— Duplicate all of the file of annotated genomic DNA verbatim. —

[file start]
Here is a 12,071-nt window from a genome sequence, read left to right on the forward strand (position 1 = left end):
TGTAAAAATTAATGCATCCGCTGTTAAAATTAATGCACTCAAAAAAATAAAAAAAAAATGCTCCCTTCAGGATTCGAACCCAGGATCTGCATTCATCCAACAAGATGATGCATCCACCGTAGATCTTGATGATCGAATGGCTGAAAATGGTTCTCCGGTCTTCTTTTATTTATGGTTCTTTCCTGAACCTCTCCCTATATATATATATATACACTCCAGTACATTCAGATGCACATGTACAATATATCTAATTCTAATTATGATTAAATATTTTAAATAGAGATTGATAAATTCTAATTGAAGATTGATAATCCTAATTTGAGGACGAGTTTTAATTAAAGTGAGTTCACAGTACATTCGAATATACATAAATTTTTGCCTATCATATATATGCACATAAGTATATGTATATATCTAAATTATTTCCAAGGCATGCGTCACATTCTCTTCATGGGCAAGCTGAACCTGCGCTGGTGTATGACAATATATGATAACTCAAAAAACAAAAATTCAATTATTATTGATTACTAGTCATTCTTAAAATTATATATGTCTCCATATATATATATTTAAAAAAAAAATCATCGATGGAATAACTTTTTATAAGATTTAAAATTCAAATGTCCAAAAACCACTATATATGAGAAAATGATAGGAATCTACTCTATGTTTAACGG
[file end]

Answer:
Here is a 12,071-nt window from a genome sequence, read left to right on the forward strand (position 1 = left end):
TGTAAAAATTAATGCATCCGCTGTTAAAATTAATGCACTCAAAAAAATAAAAAAAAAATGCTCCCTTCAGGATTCGAACCCAGGATCTGCATTCATCCAACAAGATGATGCATCCACCGTAGATCTTGATGATCGAATGGCTGAAAATGGTTCTCCGGTCTTCTTTTATTTATGGTTCTTTCCTGAACCTCTCCCTATATATATATATATACACTCCAGTACATTCAGATGCACATGTACAATATATCTAATTCTAATTATGATTAAATATTTTAAATAGAGATTGATAAATTCTAATTGAAGATTGATAATCCTAATTTGAGGACGAGTTTTAATTAAAGTGAGTTCACAGTACATTCGAATATACATAAATTTTTGCCTATCATATATATGCACATAAGTATATGTATATATCTAAATTATTTCCAAGGCATGCGTCACATTCTCTTCATGGGCAAGCTGAACCTGCGCTGGTGTATGACAATATATGATAACTCAAAAAACAAAAATTCAATTATTATTGATTACTAGTCATTCTTAAAATTATATATGTCTCCATATATATATATTTAAAAAAAAAATCATCGATGGAATAACTTTTTATAAGATTTAAAATTCAAATGTCCAAAAACCACTATATATGAGAAAATGATAGGAATCTACTCTATGTTTAACGG